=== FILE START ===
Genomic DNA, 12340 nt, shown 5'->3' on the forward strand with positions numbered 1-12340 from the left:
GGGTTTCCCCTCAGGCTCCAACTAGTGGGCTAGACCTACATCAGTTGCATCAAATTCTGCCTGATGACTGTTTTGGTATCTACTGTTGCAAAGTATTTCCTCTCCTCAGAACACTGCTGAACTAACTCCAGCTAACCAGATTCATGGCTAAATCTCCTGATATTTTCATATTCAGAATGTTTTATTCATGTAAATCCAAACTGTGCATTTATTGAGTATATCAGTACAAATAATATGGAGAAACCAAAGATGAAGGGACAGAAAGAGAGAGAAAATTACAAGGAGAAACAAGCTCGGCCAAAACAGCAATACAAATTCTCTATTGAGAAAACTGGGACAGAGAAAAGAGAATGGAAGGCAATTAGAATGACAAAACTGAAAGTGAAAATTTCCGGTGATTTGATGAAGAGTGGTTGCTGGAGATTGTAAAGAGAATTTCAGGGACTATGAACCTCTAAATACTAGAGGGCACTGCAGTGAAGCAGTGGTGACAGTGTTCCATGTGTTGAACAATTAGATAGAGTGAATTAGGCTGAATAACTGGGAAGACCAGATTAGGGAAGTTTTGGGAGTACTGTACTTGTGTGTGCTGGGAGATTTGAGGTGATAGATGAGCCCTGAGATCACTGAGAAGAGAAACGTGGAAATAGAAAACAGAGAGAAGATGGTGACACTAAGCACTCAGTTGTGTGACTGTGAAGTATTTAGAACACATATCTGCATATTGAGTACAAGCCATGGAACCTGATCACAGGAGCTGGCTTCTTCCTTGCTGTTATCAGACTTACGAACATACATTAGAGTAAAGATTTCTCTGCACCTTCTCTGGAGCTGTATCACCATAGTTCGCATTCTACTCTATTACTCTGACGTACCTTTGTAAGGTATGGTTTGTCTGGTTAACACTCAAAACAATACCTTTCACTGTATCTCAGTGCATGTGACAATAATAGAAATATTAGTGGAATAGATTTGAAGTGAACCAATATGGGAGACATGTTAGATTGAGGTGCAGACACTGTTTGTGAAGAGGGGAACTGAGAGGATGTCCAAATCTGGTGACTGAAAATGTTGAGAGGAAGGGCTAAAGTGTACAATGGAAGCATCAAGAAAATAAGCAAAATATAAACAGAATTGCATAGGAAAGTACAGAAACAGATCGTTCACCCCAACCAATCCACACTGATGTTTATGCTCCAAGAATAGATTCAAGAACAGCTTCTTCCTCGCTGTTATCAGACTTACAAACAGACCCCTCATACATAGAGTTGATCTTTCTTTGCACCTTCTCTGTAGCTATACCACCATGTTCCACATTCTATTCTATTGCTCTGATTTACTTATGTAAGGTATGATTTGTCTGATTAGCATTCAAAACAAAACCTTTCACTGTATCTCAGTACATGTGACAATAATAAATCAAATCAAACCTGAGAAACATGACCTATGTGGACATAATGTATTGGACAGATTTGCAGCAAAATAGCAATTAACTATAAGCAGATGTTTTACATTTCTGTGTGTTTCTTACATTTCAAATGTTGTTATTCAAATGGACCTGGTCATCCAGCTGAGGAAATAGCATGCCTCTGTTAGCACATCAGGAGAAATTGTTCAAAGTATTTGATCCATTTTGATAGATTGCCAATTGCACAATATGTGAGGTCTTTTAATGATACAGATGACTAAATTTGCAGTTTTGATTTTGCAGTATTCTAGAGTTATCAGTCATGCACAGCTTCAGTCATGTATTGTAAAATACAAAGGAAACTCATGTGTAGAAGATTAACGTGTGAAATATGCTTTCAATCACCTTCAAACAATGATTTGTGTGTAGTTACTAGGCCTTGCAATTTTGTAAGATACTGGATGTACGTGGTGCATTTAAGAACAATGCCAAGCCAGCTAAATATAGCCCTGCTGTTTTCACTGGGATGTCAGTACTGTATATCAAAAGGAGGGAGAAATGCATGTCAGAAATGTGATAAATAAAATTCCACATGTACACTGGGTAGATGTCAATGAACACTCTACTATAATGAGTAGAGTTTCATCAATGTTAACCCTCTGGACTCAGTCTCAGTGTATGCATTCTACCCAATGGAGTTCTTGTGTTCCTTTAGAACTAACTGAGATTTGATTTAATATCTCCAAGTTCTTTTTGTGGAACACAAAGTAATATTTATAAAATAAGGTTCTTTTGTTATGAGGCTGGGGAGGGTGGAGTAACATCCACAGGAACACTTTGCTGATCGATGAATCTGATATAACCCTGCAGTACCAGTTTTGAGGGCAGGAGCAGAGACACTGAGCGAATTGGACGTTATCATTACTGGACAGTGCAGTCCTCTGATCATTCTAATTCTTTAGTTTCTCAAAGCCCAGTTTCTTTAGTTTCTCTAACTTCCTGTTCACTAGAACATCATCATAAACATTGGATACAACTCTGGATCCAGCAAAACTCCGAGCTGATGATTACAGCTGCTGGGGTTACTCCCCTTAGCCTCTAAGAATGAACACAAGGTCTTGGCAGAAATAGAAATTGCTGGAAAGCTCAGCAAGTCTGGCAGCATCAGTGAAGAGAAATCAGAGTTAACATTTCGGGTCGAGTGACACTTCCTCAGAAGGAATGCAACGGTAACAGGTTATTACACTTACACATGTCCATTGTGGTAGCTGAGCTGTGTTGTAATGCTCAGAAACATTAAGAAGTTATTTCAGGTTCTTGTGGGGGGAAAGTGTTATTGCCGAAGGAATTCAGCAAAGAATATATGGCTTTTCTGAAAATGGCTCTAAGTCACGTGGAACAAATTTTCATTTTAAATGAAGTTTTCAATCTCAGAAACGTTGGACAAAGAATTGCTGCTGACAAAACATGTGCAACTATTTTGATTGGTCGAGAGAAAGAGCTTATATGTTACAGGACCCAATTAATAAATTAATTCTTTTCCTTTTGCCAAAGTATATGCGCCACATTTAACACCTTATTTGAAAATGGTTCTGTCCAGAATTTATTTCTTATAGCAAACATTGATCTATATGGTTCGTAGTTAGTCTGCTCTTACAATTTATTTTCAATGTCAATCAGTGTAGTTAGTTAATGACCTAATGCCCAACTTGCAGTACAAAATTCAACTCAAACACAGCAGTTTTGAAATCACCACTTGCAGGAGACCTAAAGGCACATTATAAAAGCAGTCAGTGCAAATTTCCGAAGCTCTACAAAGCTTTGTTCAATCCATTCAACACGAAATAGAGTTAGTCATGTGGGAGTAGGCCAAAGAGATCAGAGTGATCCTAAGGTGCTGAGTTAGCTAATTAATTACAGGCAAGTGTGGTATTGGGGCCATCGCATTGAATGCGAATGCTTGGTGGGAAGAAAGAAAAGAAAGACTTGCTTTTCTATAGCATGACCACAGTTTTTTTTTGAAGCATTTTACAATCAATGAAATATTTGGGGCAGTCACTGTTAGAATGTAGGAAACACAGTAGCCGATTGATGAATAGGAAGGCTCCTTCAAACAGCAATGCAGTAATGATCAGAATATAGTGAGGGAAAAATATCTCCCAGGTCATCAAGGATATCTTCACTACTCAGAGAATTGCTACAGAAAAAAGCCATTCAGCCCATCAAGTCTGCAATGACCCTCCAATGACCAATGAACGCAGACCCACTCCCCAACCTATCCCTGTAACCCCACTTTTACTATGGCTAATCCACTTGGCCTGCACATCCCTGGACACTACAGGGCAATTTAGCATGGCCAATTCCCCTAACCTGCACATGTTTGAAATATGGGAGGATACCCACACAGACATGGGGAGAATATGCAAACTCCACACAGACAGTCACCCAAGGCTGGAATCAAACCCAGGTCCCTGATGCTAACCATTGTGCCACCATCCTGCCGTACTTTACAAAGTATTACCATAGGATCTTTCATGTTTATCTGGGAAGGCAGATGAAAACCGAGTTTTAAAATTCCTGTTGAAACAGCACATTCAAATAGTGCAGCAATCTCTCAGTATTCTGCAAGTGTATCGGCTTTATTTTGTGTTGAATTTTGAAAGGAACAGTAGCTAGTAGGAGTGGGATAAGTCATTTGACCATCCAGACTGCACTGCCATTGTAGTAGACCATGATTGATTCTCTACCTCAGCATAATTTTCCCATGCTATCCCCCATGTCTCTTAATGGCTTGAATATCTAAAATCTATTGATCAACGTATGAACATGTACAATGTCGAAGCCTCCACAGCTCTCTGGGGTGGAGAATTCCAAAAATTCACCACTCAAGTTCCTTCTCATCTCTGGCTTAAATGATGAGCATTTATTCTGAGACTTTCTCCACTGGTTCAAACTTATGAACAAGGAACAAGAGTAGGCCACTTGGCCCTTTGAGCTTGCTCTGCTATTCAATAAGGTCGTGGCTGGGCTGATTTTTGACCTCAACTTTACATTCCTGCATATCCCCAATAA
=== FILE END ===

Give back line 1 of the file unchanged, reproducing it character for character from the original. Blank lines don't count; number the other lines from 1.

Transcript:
Genomic DNA, 12340 nt, shown 5'->3' on the forward strand with positions numbered 1-12340 from the left: